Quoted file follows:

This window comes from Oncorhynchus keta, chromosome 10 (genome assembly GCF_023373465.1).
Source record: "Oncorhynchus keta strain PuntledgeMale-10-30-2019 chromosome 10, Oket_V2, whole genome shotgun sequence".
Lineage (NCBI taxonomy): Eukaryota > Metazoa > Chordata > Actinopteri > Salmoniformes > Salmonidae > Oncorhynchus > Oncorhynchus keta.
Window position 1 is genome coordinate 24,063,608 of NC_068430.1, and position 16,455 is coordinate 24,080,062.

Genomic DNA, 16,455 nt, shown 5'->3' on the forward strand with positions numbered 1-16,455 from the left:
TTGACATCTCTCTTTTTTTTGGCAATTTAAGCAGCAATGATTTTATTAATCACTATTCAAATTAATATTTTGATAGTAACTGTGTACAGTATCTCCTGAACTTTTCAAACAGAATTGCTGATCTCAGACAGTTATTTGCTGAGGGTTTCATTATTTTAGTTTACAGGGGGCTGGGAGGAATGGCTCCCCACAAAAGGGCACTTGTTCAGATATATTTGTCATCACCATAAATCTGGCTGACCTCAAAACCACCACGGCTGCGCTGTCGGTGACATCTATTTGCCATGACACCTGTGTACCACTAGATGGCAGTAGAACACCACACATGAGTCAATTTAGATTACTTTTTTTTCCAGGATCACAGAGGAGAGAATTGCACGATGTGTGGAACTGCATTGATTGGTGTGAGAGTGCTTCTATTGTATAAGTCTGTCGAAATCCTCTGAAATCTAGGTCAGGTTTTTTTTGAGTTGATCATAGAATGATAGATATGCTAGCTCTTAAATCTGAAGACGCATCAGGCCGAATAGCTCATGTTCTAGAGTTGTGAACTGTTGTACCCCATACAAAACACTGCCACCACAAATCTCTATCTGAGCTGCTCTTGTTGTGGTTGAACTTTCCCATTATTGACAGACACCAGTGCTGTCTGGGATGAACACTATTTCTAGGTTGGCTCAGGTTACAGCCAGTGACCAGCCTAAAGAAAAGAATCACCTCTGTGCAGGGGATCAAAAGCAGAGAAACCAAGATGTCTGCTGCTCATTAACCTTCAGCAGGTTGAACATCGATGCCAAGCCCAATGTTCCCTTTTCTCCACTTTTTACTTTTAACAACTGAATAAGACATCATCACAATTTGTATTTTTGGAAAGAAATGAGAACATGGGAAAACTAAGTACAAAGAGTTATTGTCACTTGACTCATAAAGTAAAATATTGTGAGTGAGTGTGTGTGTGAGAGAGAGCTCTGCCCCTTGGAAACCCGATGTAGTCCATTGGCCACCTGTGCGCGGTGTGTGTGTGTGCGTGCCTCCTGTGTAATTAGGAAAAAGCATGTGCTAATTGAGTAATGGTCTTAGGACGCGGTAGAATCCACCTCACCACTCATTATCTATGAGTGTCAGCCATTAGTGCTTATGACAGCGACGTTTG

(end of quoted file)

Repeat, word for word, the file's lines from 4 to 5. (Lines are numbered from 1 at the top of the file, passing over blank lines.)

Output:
Window position 1 is genome coordinate 24,063,608 of NC_068430.1, and position 16,455 is coordinate 24,080,062.

Genomic DNA, 16,455 nt, shown 5'->3' on the forward strand with positions numbered 1-16,455 from the left: